On February 8, 2013, the Department of Labor (the “DOL”) issued Advisory Opinion 2013-01A in response to a written request from the Securities Industry and Financial Markets Association (“SIMFA”), regarding the application of certain ERISA requirements to “cleared swap” transactions involving plans subject to ERISA. Effective September 9, 2013, certain types of swaps with an ERISA plan as a counterparty generally must be cleared through certain clearing organizations (as discussed in the December 4, 2012 Financial Services Alert). Prior to the issuance of this Advisory Opinion many swap clearing organizations, clearing members of such organizations and futures commission merchants had expressed concern that engaging in cleared swaps (and related transactions) with ERISA plans could subject such organizations to fiduciary liability under ERISA. Specifically, the Advisory Opinion clarifies the following, subject to the conditions discussed below:
- Margin Is Not a “Plan Asset.” The DOL clarified that margin received from an ERISA plan and held by a swap clearing member is not a “plan asset” for purposes of ERISA. Instead, when an ERISA plan engages in a cleared swap transaction, its asset consists of the rights embodied in the swap contract between the plan and the clearing member (including the rights regarding margin).
- Exercise of Rights Upon Default and Other Specified Events by a Clearing Member Does Not Result in Fiduciary Status. The Advisory Opinion explains that a clearing member that exercises its rights pursuant to an agreement negotiated with an ERISA plan’s fiduciary would not be “exercising any authority and control with regard to plan assets and would not be a plan fiduciary . . . solely by reason of liquidating the swap contracts in a plan’s account and selling any collateral posted as margin in order to pay off losses suffered by such account.”
- Clearing Members Are “Parties in Interest” to ERISA Plans. The DOL concluded that a clearing member that enters into a direct contractual agreement with an ERISA plan provides a service to the plan and is therefore a “party in interest” with respect to such plan. Consequently, an exemption from ERISA’s prohibited transaction rules must be available in order to enter into any such arrangement. Pursuant to the Advisory Opinion, swap central counterparties (i.e., the clearing organization) would not be deemed to be “parties in interest” to ERISA plans solely by reason of providing swap clearing services to a plan’s clearing member because such central counterparties do not provide services directly to the plan.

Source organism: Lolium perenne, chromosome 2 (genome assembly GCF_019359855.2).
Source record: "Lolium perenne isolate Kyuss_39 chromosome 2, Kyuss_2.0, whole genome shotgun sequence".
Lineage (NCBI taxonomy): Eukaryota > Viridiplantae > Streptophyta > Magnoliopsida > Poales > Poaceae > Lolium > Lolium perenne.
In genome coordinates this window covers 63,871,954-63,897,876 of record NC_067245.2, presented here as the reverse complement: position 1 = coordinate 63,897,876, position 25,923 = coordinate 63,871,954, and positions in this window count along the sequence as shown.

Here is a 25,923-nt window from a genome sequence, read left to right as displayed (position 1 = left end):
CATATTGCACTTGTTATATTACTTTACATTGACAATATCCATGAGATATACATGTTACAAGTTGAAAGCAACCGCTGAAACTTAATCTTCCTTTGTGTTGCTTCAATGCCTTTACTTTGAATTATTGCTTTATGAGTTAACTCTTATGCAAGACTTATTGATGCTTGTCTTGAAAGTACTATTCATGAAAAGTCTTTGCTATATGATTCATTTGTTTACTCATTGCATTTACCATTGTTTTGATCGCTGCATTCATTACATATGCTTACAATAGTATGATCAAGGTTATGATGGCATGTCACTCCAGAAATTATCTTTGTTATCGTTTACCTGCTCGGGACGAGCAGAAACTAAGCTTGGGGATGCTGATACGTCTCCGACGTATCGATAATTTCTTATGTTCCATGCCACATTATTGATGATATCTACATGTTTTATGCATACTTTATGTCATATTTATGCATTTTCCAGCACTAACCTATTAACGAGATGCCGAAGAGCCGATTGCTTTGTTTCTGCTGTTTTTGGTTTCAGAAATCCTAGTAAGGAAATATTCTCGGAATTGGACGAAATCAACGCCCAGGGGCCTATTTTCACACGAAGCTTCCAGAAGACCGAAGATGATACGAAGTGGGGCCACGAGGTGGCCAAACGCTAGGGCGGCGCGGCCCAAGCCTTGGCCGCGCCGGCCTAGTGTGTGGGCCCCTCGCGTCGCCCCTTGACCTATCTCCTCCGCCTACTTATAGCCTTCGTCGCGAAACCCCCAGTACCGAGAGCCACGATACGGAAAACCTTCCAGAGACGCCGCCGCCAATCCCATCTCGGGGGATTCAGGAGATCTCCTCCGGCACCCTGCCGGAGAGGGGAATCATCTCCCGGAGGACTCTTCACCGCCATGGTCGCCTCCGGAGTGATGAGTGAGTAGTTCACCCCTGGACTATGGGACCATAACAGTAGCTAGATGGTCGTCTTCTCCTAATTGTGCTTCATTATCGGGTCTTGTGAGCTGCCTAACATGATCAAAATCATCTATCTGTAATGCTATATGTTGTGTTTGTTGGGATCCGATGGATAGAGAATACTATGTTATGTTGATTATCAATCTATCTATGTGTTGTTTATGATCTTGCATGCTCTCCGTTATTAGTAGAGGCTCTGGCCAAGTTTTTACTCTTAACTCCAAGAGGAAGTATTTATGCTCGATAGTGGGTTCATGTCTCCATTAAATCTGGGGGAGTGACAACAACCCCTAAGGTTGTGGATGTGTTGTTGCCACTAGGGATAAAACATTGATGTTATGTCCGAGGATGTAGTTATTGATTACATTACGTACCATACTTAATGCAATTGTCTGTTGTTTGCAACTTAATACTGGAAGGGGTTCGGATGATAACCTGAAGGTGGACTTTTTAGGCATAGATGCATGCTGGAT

- QPAM Exemption Relief. As noted above, because a clearing member providing services to an ERISA plan is considered a “party in interest” to such ERISA plan, an exemption from ERISA’s prohibited transaction rules must be available in order to enter into any such arrangement. The DOL explained that Prohibited Transaction Exemption 84-14, the so called “QPAM Exemption” (granting relief to transactions entered into on behalf of an ERISA plan by a “qualified professional asset manager,” or a “QPAM”) would generally be available (assuming all other conditions of the QPAM Exemption are met) to the extent that (i) a QPAM negotiates and makes the decision on behalf of the plan to enter into the services arrangement and (ii) the agreement entered into by the QPAM “sets forth all of the material terms of the provision of services and guarantee” by the clearing member. Further, the DOL explained that the QPAM Exemption can provide relief for the guarantee provided by the clearing member and liquidation and close-out transactions executed by a clearing member if the agreement covering the primary swap transaction (i.e., the agreement to provide swap clearing services) “contains sufficient terms of the subsidiary transaction such that the potential outcomes of the subsidiary transactions are reasonably foreseeable to the QPAM when entering into the [a]greement.”
The DOL stressed in the Advisory Opinion that an ERISA plan’s decision to enter into any swap arrangement remains a fiduciary action subject to ERISA’s general fiduciary duties and standards. Finally, the DOL confirmed that it had conferred with Commodity Futures Trading Commission (“CFTC”) officials regarding the Advisory Opinion, who authorized the DOL to state that they “do not believe the conclusions reached in this [Advisory Opinion] are inconsistent” with the Commodity Exchange Act (the “CEA”) or “the CFTC’s regulation of cleared swap transactions under the CEA.”